The group cohomology can be useful to describe **the many-body quantum Condensed Matter systems with emergent underlying intrinsic Topological Orders**. These classes of systems at low energy and long distance behave like **certain TQFT theories**. In particular, one can write explicit exact solvable Lattice quantum Hamiltonian operator $\hat{H}$ on the space discretized lattice, and its ground states give rise to **discrete gauge theory TQFT with finite group $G$ (quantum double models in 2+1d or its 3+1d, etc analogous, $D(G)$, with Drinfield and Hopf algebra), twisted discrete gauge theories (twisted quantum double models $D^\omega(G)$)**.

See:

Twisted Quantum Double Model of Topological Phases in Two-Dimension arxiv:1211.3695 PhysRevB.87.125114

Twisted Gauge Theory Model of Topological Phases in Three Dimensions arxiv:1409.3216
PhysRevB.92.045101

Non-Abelian String and Particle Braiding in Topological Order: Modular SL(3,Z) Representation and 3+1D Twisted Gauge Theory arxiv:1404.7854 PhysRevB.91.035134

**The low energy and long distance physics of the theories are the same as the Dijkgraaf-Witten topological gauge theories, Kitaev toric code and quantum double models, and some of Levin-Wen string-net models, and many of twisted discrete gauge theory.**

This is how the quantum Hamiltonian operator (acting on the Hilbert space of quantum states) looks like:
$$
\hat{H}=-\sum_v A_v-\sum_f B_f,
$$
where $B_f$ is the face operator defined at each triangular face $f$, and $A_v$ is the vertex operator defined on each vertex $v$. As in the TQD model in $(2+1)$-d, each operator $A_v$ behaves as a gauge transformation on the group elements respectively on the edges meeting at $v$, and a $B_f$ detects whether the flux through face $f$ is zero. This kind of Hamiltonians generically feature ground states that are gauge invariant and bear zero flux everywhere.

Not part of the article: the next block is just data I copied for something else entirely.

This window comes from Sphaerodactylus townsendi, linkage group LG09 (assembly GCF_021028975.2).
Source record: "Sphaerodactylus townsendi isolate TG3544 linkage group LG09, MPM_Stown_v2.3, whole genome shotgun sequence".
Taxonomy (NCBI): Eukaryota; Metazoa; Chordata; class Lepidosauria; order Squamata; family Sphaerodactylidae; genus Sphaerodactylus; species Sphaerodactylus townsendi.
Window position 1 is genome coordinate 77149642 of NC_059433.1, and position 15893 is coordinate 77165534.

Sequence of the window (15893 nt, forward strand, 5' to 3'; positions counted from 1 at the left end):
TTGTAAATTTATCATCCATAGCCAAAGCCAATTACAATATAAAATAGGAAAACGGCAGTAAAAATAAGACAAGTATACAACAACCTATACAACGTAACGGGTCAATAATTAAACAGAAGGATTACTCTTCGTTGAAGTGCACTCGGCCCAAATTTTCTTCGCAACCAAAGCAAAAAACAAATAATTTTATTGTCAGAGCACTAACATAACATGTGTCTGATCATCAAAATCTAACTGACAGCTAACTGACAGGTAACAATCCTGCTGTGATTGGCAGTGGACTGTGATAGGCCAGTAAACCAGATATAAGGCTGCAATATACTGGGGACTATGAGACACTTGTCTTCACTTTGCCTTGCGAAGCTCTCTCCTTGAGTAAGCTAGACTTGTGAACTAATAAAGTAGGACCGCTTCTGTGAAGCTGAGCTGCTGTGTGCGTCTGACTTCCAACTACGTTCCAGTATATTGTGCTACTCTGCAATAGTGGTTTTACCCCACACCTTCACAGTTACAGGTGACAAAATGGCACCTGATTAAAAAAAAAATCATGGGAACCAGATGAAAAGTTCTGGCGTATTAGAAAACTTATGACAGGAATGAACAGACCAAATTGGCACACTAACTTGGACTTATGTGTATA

A normalized
$$\omega_d\in H^d(G,U(1)),$$
as a function
$\omega:G^4\rightarrow U(1)$, satisfies the $d$-cocycle
condition. The cocycle $\omega$ will fill into the spacetime lattice $d$-simplex ($d+1$-cell). Let us take $D=4$-dim spacetime as an example below.

The operator $A_v$ is a summation
$$ A_v=\frac{1}{|G|}\sum_{[vv']=g\in G}A_v^g.
$$
The value $|G|$ is the order of the group $G$. The operator $A_v^g$ acts on
a vertex $v$ with a group element $g\in G$ by replacing $v$ by a new enumeration $v'$ that is ``slightly" less than $v$ but greater than all the enumerations that are less than $v$ in the original set of enumerations before the action of the operator, such that $v'v=g$. In a dynamical picture of Hamiltonian evolution, $v'$ is understood as on the next \textquotedblleft time" slice, and there is an edge $v'v\in G$ in the $(3+1)$ dimensional \textquotedblleft spacetime" picture. That is, the new vertex $v'$ and the original vertices before the action of $A_v$ delineate a $4$-dimensional picture. Let us consider as follows the simplest subgraph---namely a single tetrahedron---of some large $\Gamma$ to illustrate how an $A_v$ acts:
where $v'_4v_4=g$.

The action of $B_f$ on a basis vector is
The discrete
delta function $\delta_{v_1v_2\cdot v_2v_3\cdot v_3v_1}$ is unity if ${v_1v_2\cdot v_2v_3\cdot v_3v_1=1 }$, where $1$ is the identity element in $G$, and 0 otherwise. Note again that here, the ordering of $v_1,v_2$, and $v_3$ does not matter because of the identities
$\delta_{v_1v_2\cdot v_2v_3\cdot v_3v_1}
=\delta_{v_3v_1\cdot v_1v_2\cdot v_2v_3}$ and
$\delta_{v_1v_2\cdot v_2v_3\cdot v_3v_1}
=\delta_{\overline{v_1v_2\cdot v_2v_3\cdot v_3v_1}}
=\delta_{\overline{v_3v_1}\cdot \overline{v_2v_3}\cdot \overline{v_1v_2}}
=\delta_{v_1v_3\cdot v_3v_2\cdot v_2v_1}$.
In other words,
in any state on which $B_f=1$ on a triangular face $f$, the three group degrees of freedom
around $v$ is related by a chain
rule:
$$
v_1v_3=v_1v_2\cdot v_2v_3
$$
for any enumeration
$v_1,v_2,v_3$ of the three vertices of the face $f$.

Here are how the space lattice and the triangulation of spacetime lattices looks like:

Here are how the **$SL(N,\mathbb{Z})$'s modular $S$ and $T$-transformations** look like: